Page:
• Supporting social protection programmes to adapt to the changing COVID-19 context in East Africa

    18 August 2020
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    Rachel Slater and Dani Baur

    Rachel Slater, CIDT’s in-house social protection expert, is leading a team to enhance evidence-based decision making, learning and accountability in World Food Programme (WFP) social protection work in the context of COVID-19 and other factors. This work is being undertaken with the WFP Regional Bureau and Country Offices in East Africa.

    Forming a virtual Social Protection Learning Facility, the experts support eight Country Offices, combining real-time evaluation of WFP’s activities with technical assistance to staff. WFP teams are navigating difficult trade-offs as they seek to support governments to adapt social protection in the region.

    The most effective and efficient way to scale up social protection is rarely clear cut and identifying and navigating trade-offs is common for any agency. The provision of technical support from the University of Wolverhampton and Institute of Development Studies (IDS) team helps staff make decisions by providing evidence from other countries about the options available and providing expert analysis and advice on alternative approaches.

    The Facility operates and responds flexibly to requests that are shaped by a constantly evolving situation. The team is designed to be adaptable across three interlinked areas:

    • Monitoring and accountability: Monitoring, assessing and reporting in real-time on social protection operations in the context of COVID-19;
    • Technical support: Providing advice to Country Offices based on their collective experience and knowledge of social protection and country contexts;
    • Documenting learning: Compiling and disseminating lessons, findings and experiences for future policy and programme design decision-making.

    The process of scaling up existing social protection programmes and creating new ones in response to COVID-19 has been rapid and substantial. The World Bank reports that, from 20th March – 10th July, the number of countries with planned or ongoing social protection responses to COVID-19 increased from 48 to 200, with a combined 1,055 active or planned social protection measures.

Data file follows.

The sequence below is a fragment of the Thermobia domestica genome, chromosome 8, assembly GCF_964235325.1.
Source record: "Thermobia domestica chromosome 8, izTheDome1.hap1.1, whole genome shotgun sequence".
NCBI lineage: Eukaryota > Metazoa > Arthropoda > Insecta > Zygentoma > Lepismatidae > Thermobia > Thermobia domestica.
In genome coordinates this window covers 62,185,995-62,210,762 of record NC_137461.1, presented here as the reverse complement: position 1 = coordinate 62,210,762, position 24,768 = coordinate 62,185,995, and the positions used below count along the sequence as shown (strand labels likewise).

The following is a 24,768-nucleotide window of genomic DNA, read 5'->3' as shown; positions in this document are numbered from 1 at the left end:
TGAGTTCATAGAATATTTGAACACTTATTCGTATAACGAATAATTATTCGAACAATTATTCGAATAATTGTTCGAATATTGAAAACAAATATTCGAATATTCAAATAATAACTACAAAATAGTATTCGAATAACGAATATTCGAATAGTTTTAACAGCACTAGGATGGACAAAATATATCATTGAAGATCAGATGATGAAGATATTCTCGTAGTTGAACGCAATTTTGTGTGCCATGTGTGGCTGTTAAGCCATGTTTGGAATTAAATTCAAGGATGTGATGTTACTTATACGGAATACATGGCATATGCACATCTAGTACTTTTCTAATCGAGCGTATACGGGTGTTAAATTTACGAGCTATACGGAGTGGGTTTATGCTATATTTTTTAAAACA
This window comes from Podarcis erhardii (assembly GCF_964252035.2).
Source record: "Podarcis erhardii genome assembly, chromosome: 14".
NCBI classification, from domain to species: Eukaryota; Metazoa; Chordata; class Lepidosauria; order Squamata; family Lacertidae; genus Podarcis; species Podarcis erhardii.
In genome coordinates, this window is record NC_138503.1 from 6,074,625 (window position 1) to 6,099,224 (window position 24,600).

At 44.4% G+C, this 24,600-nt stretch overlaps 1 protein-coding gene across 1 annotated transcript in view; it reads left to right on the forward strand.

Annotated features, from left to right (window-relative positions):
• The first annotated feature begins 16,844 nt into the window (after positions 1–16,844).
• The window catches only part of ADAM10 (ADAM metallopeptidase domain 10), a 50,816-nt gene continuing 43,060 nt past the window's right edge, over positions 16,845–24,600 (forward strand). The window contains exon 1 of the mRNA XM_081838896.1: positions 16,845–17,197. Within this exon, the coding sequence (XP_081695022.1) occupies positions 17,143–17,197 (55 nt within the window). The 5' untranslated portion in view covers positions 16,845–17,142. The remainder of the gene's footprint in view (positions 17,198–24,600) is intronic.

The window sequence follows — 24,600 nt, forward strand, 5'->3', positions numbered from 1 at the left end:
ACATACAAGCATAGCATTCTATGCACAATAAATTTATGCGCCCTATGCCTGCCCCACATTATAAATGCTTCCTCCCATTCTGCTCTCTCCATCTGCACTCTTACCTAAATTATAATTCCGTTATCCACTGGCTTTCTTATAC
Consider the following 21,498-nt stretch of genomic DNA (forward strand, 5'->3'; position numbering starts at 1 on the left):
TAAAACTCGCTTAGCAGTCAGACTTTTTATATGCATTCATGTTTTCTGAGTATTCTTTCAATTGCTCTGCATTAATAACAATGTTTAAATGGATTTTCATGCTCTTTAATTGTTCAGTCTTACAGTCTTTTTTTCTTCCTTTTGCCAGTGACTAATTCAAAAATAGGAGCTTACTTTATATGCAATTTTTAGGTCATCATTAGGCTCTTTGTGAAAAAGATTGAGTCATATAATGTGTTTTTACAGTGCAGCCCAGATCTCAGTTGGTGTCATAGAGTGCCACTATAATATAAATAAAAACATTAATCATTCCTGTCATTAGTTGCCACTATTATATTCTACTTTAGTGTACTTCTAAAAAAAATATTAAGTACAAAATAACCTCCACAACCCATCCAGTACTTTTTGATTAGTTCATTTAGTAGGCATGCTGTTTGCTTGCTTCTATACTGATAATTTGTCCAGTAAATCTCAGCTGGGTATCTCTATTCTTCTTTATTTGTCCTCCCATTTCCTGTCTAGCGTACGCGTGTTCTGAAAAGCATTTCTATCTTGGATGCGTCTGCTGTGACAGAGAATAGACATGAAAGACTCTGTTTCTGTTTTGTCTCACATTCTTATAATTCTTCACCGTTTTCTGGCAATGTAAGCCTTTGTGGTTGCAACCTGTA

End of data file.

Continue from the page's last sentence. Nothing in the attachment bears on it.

Some key highlights from the Facility include:

    • establishing virtual learning and exchange spaces that encourage cross-regional sharing and discussion on emerging ‘hot topics’. These interactive forums highlight emerging good practice and innovation in support of social protection programming design and delivery for COVID-19 response.
    • modifying systems for targeting, verification and payment to ensure that social protection operations do not become a source of infection.
    • adapting programme design features, such as asset creation and income generation activities, to be more effective in urban contexts.
    • adjusting working practices and training activities to ensure social distancing and appropriateness.
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  • Adapting to keep longitudinal study on track through Covid-19 measures in Zimbabwe

    14 August 2020
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    Zimbabwe school children

    Since 2017 CIDT has been undertaking a longitudinal study into survival and drop-out of school in Zimbabwe. The baseline and midline and additional monitoring visits have been completed and the endline data collection was scheduled to take place during term two, May-June 2020.